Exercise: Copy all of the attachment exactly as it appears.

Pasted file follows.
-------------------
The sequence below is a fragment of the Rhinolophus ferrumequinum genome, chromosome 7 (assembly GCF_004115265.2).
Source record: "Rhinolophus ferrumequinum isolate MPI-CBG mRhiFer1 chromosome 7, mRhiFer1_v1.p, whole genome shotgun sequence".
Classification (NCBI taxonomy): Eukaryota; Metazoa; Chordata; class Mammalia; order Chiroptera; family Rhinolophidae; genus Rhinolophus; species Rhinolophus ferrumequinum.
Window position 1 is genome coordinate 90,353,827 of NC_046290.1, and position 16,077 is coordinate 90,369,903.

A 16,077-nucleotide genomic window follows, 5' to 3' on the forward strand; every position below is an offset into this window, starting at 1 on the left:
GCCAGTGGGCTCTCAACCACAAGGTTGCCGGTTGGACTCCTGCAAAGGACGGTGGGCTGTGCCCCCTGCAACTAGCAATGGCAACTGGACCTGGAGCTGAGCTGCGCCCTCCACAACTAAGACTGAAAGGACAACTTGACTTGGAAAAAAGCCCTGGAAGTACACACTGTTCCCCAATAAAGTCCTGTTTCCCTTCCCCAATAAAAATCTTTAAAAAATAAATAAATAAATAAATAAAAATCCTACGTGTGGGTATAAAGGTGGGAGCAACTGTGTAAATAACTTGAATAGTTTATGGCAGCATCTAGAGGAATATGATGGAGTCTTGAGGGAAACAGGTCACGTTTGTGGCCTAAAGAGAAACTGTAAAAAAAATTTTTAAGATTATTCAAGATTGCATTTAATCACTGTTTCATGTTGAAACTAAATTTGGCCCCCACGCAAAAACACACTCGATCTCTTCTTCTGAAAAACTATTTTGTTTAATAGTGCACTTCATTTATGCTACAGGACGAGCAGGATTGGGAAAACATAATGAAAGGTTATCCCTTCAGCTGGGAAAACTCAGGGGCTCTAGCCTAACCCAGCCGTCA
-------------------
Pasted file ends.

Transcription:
The sequence below is a fragment of the Rhinolophus ferrumequinum genome, chromosome 7 (assembly GCF_004115265.2).
Source record: "Rhinolophus ferrumequinum isolate MPI-CBG mRhiFer1 chromosome 7, mRhiFer1_v1.p, whole genome shotgun sequence".
Classification (NCBI taxonomy): Eukaryota; Metazoa; Chordata; class Mammalia; order Chiroptera; family Rhinolophidae; genus Rhinolophus; species Rhinolophus ferrumequinum.
Window position 1 is genome coordinate 90,353,827 of NC_046290.1, and position 16,077 is coordinate 90,369,903.

A 16,077-nucleotide genomic window follows, 5' to 3' on the forward strand; every position below is an offset into this window, starting at 1 on the left:
GCCAGTGGGCTCTCAACCACAAGGTTGCCGGTTGGACTCCTGCAAAGGACGGTGGGCTGTGCCCCCTGCAACTAGCAATGGCAACTGGACCTGGAGCTGAGCTGCGCCCTCCACAACTAAGACTGAAAGGACAACTTGACTTGGAAAAAAGCCCTGGAAGTACACACTGTTCCCCAATAAAGTCCTGTTTCCCTTCCCCAATAAAAATCTTTAAAAAATAAATAAATAAATAAATAAAAATCCTACGTGTGGGTATAAAGGTGGGAGCAACTGTGTAAATAACTTGAATAGTTTATGGCAGCATCTAGAGGAATATGATGGAGTCTTGAGGGAAACAGGTCACGTTTGTGGCCTAAAGAGAAACTGTAAAAAAAATTTTTAAGATTATTCAAGATTGCATTTAATCACTGTTTCATGTTGAAACTAAATTTGGCCCCCACGCAAAAACACACTCGATCTCTTCTTCTGAAAAACTATTTTGTTTAATAGTGCACTTCATTTATGCTACAGGACGAGCAGGATTGGGAAAACATAATGAAAGGTTATCCCTTCAGCTGGGAAAACTCAGGGGCTCTAGCCTAACCCAGCCGTCA